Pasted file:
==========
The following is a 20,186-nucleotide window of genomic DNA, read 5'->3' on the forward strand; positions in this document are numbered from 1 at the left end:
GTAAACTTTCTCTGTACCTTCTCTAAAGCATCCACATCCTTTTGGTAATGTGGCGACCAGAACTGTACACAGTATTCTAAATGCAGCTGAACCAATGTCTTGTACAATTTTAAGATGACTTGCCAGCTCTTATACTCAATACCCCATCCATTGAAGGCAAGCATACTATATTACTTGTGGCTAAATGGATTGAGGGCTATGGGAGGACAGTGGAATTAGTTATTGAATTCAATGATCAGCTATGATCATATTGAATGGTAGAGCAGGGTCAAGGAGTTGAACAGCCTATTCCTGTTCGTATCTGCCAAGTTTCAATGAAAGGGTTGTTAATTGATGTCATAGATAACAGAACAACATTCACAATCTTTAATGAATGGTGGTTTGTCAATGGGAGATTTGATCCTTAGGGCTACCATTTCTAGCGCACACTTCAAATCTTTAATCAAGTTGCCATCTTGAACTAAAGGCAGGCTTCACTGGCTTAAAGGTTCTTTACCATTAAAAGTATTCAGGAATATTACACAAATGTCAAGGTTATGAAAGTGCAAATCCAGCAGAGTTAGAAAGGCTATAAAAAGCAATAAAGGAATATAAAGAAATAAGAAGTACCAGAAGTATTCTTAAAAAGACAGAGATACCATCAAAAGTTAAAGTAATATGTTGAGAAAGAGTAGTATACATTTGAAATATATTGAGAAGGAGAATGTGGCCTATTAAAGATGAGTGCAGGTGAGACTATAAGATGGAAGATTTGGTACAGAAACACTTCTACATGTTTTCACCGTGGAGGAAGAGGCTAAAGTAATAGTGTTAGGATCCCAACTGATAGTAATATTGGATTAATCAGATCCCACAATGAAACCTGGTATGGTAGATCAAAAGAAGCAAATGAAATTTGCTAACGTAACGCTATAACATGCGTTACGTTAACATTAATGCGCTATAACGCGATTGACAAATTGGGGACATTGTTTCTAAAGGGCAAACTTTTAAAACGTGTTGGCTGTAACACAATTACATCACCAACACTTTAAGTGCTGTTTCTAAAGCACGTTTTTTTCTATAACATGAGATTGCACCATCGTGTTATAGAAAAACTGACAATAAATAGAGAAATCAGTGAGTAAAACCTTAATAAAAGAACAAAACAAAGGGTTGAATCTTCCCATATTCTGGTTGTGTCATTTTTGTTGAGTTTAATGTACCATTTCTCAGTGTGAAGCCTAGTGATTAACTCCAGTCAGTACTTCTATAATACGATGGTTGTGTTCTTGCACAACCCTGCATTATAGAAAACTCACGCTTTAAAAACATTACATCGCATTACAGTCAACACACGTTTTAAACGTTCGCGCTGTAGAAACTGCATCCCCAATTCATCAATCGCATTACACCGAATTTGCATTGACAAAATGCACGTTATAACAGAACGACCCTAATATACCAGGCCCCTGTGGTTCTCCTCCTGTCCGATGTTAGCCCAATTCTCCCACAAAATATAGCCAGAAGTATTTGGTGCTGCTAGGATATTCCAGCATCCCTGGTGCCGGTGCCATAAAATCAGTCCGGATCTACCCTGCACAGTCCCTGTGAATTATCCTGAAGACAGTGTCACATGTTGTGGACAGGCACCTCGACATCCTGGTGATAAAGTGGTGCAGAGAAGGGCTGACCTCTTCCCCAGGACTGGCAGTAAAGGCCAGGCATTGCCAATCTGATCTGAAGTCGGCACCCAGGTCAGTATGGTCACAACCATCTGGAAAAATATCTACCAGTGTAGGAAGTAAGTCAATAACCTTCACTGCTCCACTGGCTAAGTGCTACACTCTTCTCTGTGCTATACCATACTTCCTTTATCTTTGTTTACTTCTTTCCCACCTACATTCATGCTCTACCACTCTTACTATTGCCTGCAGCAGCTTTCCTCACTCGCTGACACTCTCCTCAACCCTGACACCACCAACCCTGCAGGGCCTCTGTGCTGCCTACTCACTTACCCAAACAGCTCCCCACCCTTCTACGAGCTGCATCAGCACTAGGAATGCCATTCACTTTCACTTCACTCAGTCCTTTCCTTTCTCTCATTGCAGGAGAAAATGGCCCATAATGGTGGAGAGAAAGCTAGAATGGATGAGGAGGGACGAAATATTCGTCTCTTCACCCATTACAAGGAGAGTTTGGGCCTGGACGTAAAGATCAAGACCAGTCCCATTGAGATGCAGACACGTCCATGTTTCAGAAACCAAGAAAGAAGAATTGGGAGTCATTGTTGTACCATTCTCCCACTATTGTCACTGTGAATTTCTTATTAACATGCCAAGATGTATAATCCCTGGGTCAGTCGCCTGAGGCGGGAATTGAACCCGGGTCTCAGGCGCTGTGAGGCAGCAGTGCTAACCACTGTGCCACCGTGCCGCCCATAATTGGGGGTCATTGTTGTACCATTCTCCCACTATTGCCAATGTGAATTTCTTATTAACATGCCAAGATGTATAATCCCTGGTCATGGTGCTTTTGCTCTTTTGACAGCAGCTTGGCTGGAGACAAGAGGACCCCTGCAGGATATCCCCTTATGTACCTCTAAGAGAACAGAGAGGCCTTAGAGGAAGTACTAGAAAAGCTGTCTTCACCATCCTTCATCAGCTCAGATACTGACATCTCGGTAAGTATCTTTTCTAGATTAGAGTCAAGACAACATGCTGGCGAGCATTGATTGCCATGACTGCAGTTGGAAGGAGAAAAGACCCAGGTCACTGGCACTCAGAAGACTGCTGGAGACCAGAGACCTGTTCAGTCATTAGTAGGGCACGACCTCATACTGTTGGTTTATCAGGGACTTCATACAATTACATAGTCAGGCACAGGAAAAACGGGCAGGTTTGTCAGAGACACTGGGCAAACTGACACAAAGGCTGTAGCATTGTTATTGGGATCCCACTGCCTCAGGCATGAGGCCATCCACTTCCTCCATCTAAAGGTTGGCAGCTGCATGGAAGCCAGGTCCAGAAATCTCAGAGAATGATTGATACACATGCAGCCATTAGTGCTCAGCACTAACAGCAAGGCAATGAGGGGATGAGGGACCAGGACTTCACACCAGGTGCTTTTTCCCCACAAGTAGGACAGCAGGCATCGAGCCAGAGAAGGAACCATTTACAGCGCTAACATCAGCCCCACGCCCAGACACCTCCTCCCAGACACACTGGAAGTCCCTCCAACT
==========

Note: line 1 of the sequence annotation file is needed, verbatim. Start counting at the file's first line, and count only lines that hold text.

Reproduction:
The following is a 20,186-nucleotide window of genomic DNA, read 5'->3' on the forward strand; positions in this document are numbered from 1 at the left end: